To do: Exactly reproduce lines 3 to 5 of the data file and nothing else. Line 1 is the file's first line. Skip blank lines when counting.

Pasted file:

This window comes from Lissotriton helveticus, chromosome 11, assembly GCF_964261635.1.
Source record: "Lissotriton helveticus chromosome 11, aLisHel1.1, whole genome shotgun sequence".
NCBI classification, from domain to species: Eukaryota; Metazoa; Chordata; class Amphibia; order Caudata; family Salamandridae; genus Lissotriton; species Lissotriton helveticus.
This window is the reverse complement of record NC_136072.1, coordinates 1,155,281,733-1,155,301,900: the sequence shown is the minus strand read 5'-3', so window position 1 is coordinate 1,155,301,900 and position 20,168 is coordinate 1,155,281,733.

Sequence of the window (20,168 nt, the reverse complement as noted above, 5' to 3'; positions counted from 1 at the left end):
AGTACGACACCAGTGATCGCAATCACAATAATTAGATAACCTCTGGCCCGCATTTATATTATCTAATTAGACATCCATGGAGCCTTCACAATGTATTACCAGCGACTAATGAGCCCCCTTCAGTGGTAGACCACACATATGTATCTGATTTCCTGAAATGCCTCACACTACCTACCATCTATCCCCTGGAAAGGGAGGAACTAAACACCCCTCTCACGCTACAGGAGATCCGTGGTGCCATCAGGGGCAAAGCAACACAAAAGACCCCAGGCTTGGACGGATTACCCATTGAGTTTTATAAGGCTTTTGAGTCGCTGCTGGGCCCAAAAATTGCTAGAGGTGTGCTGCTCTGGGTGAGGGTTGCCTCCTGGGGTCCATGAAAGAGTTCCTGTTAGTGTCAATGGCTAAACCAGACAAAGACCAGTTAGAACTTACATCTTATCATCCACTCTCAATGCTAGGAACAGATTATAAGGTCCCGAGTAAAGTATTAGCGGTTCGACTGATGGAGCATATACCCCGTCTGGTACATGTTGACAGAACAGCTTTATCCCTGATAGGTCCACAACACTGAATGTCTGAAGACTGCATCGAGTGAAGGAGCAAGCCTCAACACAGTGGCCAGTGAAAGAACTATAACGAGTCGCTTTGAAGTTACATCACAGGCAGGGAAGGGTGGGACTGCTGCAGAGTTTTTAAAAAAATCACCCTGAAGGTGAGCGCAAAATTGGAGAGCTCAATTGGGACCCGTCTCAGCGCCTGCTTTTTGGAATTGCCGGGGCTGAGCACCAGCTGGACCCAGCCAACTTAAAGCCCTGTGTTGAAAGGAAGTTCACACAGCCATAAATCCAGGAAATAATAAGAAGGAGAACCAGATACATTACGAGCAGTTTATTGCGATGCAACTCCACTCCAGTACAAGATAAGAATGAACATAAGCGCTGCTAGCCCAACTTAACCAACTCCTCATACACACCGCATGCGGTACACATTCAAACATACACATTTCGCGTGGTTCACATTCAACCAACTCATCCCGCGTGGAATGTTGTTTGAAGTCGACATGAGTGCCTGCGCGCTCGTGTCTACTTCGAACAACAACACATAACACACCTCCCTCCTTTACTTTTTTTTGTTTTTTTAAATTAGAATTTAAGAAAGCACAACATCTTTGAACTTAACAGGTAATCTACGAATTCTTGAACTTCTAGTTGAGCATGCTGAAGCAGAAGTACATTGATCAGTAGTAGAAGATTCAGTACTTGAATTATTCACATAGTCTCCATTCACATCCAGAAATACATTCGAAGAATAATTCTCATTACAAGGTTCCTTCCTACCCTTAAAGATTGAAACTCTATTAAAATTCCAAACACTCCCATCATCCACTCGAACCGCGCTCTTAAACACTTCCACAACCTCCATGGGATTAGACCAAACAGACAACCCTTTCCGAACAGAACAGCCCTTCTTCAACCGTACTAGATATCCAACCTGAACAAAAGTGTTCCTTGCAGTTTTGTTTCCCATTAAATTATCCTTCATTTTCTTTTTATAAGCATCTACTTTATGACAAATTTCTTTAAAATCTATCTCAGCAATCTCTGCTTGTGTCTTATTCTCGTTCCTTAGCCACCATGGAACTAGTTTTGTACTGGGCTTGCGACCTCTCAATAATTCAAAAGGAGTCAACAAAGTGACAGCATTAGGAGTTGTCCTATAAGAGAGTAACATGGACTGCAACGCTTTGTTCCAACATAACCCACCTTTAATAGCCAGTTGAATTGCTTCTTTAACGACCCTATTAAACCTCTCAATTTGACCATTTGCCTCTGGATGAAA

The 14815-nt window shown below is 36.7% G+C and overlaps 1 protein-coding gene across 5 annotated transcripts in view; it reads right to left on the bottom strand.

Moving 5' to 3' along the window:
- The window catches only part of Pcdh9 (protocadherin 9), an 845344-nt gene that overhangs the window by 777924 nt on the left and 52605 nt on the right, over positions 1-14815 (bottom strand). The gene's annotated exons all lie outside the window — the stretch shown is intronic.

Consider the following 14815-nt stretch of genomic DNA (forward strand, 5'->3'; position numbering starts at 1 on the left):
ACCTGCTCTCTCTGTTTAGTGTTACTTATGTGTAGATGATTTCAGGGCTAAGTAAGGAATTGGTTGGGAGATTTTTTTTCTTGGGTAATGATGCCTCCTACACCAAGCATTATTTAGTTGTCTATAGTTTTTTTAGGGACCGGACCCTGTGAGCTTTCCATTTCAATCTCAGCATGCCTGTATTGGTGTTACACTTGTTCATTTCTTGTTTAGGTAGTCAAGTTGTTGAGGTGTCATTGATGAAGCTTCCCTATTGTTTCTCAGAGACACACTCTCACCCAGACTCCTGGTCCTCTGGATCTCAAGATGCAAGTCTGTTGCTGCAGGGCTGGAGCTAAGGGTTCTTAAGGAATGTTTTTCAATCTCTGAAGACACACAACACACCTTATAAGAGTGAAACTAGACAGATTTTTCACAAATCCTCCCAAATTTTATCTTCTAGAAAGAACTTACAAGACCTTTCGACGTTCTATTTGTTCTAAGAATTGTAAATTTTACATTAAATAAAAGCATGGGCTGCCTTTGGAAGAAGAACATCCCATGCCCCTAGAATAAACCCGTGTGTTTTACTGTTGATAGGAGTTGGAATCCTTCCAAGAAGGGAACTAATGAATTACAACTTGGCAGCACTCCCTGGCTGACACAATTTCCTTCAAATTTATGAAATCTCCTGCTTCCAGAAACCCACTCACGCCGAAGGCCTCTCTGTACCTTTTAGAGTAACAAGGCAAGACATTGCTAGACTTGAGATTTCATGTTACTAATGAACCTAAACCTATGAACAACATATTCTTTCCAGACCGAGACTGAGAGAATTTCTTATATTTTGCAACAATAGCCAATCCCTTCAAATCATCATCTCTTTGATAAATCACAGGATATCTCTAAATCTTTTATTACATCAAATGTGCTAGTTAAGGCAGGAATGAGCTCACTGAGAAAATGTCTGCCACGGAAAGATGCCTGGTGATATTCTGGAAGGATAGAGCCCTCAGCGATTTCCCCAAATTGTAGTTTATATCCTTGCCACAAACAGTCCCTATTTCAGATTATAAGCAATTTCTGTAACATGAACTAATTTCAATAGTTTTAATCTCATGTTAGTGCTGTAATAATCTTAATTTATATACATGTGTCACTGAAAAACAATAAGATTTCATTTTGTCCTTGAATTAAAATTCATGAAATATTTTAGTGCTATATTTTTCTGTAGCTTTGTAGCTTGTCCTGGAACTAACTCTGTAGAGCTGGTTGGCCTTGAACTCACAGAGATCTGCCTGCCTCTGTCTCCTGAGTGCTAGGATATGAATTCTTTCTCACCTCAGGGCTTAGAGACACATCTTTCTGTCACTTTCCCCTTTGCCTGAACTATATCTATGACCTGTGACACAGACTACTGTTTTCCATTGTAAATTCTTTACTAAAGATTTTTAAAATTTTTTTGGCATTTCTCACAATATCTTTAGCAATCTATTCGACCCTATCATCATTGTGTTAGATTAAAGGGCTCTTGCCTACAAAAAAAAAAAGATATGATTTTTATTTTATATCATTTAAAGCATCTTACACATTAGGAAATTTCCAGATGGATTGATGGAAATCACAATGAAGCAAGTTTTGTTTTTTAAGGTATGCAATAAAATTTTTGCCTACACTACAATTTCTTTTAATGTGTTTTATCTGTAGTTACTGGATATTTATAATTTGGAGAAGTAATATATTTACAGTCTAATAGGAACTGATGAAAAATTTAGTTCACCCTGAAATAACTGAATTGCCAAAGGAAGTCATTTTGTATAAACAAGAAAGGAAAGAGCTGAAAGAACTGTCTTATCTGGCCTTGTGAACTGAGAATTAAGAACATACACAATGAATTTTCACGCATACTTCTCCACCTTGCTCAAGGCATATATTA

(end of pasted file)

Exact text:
NCBI classification, from domain to species: Eukaryota; Metazoa; Chordata; class Amphibia; order Caudata; family Salamandridae; genus Lissotriton; species Lissotriton helveticus.
This window is the reverse complement of record NC_136072.1, coordinates 1,155,281,733-1,155,301,900: the sequence shown is the minus strand read 5'-3', so window position 1 is coordinate 1,155,301,900 and position 20,168 is coordinate 1,155,281,733.

Sequence of the window (20,168 nt, the reverse complement as noted above, 5' to 3'; positions counted from 1 at the left end):